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Screaming Skulls – a very British Tradition


Screaming Skull, 1958, director Alex Nicol. Wikimedia

Tales of screaming skulls punctuate both the folklore and the ghost literature of the British Isles. From benevolent guardian spirits bringing luck to the household to vengeful spirits tied to a location for all eternity, promising doom and destruction should their mortal remains ever be disturbed. England, is dotted with many manor houses and farmsteads with such tales -but what is their origin?  Are they comparatively recent – many tales cite the seventeenth century for their origin – or do they have more ancient antecedents?  The tales were both relished and embellished by the Gothic-loving Victorians and later writers – how much influence have those literary tales of screaming skulls had in shaping the living folk tradition?

How to spot a screaming skull

So, what exactly is a screaming skull and what are their defining characteristics?

Firstly the term screaming skull, with all its supernatural and dramatic connotations, is unsurprisingly the product of literature. In folklore they are categorised as guardian skulls – the embodiment of the luck of a household or family – which, frankly, sounds a lot less sensational and a lot more, well, protective.

David Clarke in his PhD thesis on Head Cults [1] proposes the following characteristics, common to most traditions:

  1. A Dwelling place has a human skull which has been kept for hundreds of years in an important part of the house, in a specially made wall niche, on a prominent windowsill, or beside a hearth;

  2. The origin of the skull in unclear, but in oral tradition the date when it took up residence is often placed outside living memory, between the fifteenth and eighteenth centuries, usually as the result of violence, for example murder or execution;

  3. Under no circumstances must the skull be removed from its resting place in the building, this being emphasised in all the stories as the most important theme;

  4. If the skull is disturbed then outbreaks of paranormal, poltergeist-like phenomena will plague the residents of the house until the skull is replaced in its favourite place.

Three tales of screaming skulls: Anne Griffiths, ‘Owd Nance’ of Burton Agnes Hall, Yorkshire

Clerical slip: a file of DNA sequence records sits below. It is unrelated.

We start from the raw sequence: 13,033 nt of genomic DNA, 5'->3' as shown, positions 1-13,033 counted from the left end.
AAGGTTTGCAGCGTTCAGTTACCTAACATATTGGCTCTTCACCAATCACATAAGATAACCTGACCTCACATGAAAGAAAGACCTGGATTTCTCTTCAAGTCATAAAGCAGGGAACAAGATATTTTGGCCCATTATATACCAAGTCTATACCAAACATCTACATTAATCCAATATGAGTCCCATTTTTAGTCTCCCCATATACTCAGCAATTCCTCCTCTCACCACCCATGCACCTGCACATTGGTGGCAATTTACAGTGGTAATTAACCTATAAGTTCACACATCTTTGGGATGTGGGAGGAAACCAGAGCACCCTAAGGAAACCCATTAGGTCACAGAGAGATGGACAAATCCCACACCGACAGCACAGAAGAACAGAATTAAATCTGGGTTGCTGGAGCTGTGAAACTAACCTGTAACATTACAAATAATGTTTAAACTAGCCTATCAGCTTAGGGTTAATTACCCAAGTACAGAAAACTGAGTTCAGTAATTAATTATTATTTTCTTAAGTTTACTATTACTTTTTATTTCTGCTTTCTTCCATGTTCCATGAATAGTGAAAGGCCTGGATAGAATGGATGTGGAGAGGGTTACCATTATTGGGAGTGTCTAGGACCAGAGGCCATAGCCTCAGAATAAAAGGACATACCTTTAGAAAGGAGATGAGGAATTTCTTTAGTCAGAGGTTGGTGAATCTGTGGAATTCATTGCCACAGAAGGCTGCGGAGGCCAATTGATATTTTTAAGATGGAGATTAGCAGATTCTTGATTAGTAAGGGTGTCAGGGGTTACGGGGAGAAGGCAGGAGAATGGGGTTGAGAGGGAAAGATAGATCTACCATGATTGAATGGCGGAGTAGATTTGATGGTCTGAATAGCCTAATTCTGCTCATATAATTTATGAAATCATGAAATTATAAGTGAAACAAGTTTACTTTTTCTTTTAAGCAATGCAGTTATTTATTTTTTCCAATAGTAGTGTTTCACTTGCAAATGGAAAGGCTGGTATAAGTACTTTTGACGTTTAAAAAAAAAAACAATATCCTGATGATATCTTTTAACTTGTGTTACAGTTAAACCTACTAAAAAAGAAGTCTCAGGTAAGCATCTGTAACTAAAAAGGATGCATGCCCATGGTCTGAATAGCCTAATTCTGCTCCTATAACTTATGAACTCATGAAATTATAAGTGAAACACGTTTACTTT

Burton Agnes Hall. Image by Lenora.

Burton Agnes Hall. Image by Lenora.

I have to admit that my first introduction to Screaming Skull folklore came from a Misty annual in the 1980’s- and it resulted in me pestering my dad until he took me to Burton Agnes Hall.  I still have the old guide-book and one solitary grainy old photograph I took at the time (see above) as well as a lingering sense of disappointment that I didn’t get to see the infamous skull itself, which is walled up in a secret location within the hall.

Anne Griffiths, by Geehearts.

Anne Griffiths, by Geehearts (Burton Agnes Hall).

Folklore has it that the three Griffiths sisters, Frances, Margaret and Catherine (known by her baptismal name as Anne), caused Burton Agnes Hall to be built during the closing years of the reign of Elizabeth I.  Just before the hall was completed, the youngest sister, Anne, was returning from a visit to a family in a nearby village when she was attacked and left for dead by a gang of ruffians.  Brought back to her beloved hall, her dying wish was to remain there after death; she claimed to her sisters that she would not rest ‘unless I, or part of me at least, remain here in our beautiful home as long as it lasts’[2]. She pressed her sisters to agree that once she had died, they would remove her head and keep it on a table in the hall.  However, unsurprisingly, they buried her intact in the local churchyard.

Shortly afterwards, strange things began to happen within the Hall, loud crashes and bangs were heard, poltergeist activity erupted in the depths of the night. The family was terrified and recalling their broken promise to Anne, they set out to make amends.  The coffin was duly opened and what they found shocked them – Anne had preempted them. Although her body remained well-preserved, to their horror they found that her head was now detached and bare of all flesh – only a grinning skull remained.   Anne had her will in the end, and her skull was set upon a table in her beloved hall. Peace reigned once again at Burton Agnes Hall…..well, for most of the time – it is said that Anne, also known as Owd Nance, still walks in October, the month of her supposed demise, and her presence is often felt in the Queens Chamber at Burton Agnes Hall, to this very day.

The Vengeful Slave of Bettiscombe Manor, Dorset

fig443_Bettiscombe Manor2

Bettiscombe Manor. Image source: British History.ac.uk website.

Bettiscombe Manor is the ancestral home of the Pinney family, and is built on very ancient ground.   The story goes that one Azaiah Pinney was due to be hanged drawn and quartered for his part in the failed Monmouth Rebellion of 1685.  A swift bribe ensured he was instead whisked away to the colonies, to be an indentured servant in the Caribbean.  Clearly being a man of sterner stuff, Azaiah eventually became a rich plantation owner on the Isle of Nevis.  Many years later a descendant of Azaiah,   returned to Bettiscombe in the company of a negro slave.